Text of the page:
B2B copywriting is most effective when we relate the deliverable and its value as a story. Even reviews, in and of themselves, are stories. People share how a company’s deliverable did or didn’t create a solution or desirable outcome.
B2B Copywriting Has Benefits
There are many businesses who benefit from B2B copywriting. I would also dare to say B2B copywriting is not so different than client-facing copy, except that it often requires a deeper understanding of specific knowledge areas. However, humanizing B2B is a growing trend, and I am all for it.
Businesses are run by people, and many would tell you that businesses are built on relationships. Stories sell because people like stories, and stories help us understand everything better. Stories become a way for us to envision things and we automatically search for a way to insert our own self into the narrative. This is why, in Storybrand by Donald Miller, the big chunk of wisdom is create a story that your ideal client is the star of. Help them win the award/solve the mystery/conquer the thing. You are not the star–your client is. You are the solution, the road home, the whole plot fixer.
Storytelling for B2B vs. B2C
Storytelling as a marketing strategy is much more common in B2C, but B2B copywriting often relies on storytelling. Especially beyond plain copy: social media, content, and more can lend itself to the creation of a brand’s identity and define their authority.
B2B isn’t so different from that client-facing marketing strategy. B2B copywriting often aims to explain and educate, while also selling companies on products they may or may not need. This is why, fundamentally, storytelling is still effective in your B2B strategy. We are all, of course, humans–and that is why we need to humanize B2B.
Because B2B copywriting is written by humans, for humans, it must come from some seed of humanity, and to argue otherwise is dismissive of most anything fundamental to the basics of Marketing 101. To say that B2B copywriting is irrelevant and that stories don’t sell is ignorant. Until two days ago, I would have thought this was an obvious statement. However, the negation of my career’s value really did make me think about what I do and what value it brings.
In the search for B2B storytelling examples, you’ll find plenty of examples like this one. And so, I was able to remind myself that what I do has value, and I’m probably doing just fine in my field. I hope this blog post helped educate on B2B marketing and why it’s just as creative as any other marketing field. And I hope it perhaps offered some encouragement or validation to my peers and friends who are also creating narrative, stories, and strategies that sell (even in B2B).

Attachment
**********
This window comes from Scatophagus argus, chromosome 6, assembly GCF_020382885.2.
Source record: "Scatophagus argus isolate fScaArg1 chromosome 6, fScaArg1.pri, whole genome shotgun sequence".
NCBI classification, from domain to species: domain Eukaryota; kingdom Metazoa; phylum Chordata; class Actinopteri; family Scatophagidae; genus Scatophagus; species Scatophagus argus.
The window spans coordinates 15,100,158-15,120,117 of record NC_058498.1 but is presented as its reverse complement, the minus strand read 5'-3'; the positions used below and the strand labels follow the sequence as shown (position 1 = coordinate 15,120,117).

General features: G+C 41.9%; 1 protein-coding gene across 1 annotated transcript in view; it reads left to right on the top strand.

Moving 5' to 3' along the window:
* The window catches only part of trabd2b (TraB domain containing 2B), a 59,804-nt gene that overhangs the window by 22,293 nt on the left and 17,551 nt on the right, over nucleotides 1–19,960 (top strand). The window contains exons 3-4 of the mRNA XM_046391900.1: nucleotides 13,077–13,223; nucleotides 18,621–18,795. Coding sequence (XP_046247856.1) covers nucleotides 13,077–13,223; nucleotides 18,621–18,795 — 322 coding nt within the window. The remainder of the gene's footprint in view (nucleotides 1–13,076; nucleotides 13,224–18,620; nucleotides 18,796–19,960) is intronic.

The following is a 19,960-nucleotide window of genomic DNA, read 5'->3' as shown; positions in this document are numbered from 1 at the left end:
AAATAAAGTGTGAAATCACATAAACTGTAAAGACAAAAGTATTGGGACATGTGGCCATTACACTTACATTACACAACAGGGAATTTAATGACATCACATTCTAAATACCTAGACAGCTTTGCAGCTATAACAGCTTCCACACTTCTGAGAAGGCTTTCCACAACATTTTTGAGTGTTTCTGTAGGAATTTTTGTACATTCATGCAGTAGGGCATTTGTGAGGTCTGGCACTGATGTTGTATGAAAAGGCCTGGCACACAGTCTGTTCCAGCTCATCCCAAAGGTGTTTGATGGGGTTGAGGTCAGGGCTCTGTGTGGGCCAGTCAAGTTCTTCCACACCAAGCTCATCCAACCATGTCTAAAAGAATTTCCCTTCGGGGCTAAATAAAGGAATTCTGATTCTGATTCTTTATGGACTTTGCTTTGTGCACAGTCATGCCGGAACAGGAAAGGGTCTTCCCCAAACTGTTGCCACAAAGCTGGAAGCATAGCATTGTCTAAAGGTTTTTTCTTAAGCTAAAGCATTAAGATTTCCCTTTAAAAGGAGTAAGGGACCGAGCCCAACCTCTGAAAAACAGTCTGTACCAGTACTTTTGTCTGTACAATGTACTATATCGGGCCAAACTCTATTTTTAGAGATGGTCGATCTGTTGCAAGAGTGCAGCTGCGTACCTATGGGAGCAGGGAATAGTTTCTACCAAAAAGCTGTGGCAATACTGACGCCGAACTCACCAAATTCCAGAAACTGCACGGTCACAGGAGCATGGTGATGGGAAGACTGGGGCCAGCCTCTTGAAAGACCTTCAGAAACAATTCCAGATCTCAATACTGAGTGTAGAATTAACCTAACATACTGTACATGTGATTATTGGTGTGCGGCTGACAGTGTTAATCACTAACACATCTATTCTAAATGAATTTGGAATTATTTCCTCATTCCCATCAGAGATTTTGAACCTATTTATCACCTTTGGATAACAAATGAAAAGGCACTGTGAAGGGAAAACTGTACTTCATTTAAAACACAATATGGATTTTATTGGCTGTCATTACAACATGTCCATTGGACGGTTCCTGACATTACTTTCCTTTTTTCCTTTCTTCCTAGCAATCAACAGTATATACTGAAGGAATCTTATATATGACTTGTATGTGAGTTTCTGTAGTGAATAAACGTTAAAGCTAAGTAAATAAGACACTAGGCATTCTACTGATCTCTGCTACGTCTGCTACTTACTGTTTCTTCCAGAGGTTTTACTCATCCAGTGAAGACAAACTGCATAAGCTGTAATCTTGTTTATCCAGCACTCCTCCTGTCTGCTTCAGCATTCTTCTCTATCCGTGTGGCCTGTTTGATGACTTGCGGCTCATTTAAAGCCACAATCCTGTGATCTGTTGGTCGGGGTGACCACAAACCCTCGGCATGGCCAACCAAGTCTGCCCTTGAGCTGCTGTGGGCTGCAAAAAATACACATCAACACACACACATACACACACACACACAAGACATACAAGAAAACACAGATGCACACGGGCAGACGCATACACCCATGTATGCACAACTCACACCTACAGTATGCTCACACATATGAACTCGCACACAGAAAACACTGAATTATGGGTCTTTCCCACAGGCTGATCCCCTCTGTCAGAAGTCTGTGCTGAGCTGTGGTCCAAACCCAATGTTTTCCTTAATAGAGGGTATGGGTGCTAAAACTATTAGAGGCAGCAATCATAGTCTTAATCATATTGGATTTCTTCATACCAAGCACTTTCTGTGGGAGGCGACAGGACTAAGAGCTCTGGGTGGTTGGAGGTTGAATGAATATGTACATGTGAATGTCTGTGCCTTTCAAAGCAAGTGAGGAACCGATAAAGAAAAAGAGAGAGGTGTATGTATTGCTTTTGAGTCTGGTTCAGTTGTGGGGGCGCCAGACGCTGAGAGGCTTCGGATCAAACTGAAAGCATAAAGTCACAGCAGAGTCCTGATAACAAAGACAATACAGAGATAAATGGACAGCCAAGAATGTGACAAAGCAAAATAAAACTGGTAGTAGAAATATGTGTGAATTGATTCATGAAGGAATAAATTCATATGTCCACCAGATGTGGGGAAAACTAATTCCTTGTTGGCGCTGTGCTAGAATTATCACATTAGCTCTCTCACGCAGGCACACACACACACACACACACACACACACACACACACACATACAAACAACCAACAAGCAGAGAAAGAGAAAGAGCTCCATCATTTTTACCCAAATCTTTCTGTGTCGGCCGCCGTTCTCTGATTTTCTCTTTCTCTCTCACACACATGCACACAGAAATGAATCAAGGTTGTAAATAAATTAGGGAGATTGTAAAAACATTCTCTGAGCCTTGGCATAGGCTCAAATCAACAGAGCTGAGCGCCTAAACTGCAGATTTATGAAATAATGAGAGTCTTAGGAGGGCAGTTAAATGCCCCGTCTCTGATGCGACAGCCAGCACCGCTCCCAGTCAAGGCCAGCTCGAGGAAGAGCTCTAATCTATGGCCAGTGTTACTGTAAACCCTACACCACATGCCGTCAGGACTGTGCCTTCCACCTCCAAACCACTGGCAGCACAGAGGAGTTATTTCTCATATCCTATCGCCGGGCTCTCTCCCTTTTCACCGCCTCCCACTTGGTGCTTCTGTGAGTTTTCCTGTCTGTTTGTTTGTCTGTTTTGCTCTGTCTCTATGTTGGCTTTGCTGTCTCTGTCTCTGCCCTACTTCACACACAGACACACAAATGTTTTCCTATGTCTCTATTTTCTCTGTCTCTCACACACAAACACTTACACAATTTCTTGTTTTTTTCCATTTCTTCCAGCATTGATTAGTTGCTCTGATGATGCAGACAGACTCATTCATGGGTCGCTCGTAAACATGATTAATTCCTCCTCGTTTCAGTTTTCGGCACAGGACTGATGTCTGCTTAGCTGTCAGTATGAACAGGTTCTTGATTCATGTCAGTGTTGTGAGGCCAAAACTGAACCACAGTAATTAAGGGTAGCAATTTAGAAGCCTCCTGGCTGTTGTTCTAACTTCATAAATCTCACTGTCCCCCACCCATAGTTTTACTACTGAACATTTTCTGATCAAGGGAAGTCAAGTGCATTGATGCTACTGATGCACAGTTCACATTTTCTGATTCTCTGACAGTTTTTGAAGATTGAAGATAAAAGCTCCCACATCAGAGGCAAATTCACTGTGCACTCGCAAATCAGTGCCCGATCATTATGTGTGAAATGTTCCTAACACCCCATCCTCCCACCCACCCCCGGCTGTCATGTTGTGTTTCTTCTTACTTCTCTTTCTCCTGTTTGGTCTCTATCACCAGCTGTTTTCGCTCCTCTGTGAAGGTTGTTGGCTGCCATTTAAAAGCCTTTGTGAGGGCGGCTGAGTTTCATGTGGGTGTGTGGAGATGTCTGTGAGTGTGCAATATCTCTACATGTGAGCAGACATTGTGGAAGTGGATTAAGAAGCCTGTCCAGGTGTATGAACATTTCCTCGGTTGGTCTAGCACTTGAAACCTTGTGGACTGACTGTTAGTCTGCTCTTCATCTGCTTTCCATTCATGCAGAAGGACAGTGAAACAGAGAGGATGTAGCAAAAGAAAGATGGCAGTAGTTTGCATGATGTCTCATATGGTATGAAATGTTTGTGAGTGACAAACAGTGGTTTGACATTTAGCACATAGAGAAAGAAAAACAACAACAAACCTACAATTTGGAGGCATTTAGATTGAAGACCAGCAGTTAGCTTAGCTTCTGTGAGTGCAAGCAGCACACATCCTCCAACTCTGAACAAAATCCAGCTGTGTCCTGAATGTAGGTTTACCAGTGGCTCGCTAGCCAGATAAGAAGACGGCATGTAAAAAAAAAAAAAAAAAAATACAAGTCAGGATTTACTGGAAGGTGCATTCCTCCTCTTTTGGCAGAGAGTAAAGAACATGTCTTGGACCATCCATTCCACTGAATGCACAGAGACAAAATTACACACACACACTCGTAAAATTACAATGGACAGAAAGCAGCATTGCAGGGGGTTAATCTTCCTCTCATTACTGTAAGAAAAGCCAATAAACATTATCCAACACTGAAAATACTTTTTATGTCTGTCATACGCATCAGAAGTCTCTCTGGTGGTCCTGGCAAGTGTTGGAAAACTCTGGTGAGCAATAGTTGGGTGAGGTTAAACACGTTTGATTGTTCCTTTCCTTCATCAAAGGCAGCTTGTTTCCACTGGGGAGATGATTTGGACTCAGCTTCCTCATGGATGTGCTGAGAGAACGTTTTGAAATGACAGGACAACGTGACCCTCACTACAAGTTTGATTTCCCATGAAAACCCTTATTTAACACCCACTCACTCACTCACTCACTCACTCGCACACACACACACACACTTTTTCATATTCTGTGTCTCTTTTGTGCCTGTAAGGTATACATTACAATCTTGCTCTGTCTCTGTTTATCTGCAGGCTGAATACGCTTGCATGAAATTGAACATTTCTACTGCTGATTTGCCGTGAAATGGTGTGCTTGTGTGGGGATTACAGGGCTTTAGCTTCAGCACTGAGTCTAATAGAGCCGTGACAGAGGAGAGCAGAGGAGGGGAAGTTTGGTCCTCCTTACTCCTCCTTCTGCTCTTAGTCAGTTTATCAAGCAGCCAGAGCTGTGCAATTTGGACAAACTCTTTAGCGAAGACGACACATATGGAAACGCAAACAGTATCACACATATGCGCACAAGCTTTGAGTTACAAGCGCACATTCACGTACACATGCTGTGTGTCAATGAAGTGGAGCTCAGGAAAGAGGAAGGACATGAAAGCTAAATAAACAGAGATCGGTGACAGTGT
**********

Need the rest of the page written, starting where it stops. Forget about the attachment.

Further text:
But what if I told you that a lot of what I offer as a Copy and Content Writer has everything to do with marketing? And, since I primarily write for web, my writing really has everything to do with digital marketing–though, no, I am definitely not a digital marketer.
What is Digital Marketing?
So, first off, what is digital marketing, actually?
Digital marketing encompasses all marketing efforts that use an electronic device or the internet. Businesses leverage digital channels such as search engines, social media, email, and other websites to connect with current and prospective customers.
And that is exactly why my job as a copy and content writer has everything to do with digital marketing. I write for every single one of these platforms. As Donald Miller, author, speaker, and creator of the StoryBrand concept says, words are the ultimate tool in storytelling.
Visual storytelling is awesome. Having clean, crisp images and a color palette that ties in a brand’s identity and helps sell a brand image and further their story is awesome. But at the end of the day, folks, it comes down to words.
What Can You Do to Tackle Digital Marketing?
Since Digital Marketing really is an umbrella term encompassing all the many ways we target, connect, and engage audiences online, tackling digital marketing can have a lot of steps. I recommend setting some doable, bite-sized goals for yourself and starting small. Perhaps this means setting up a website for your small business, and then committing to writing blog posts regularly to help boost your SEO organically.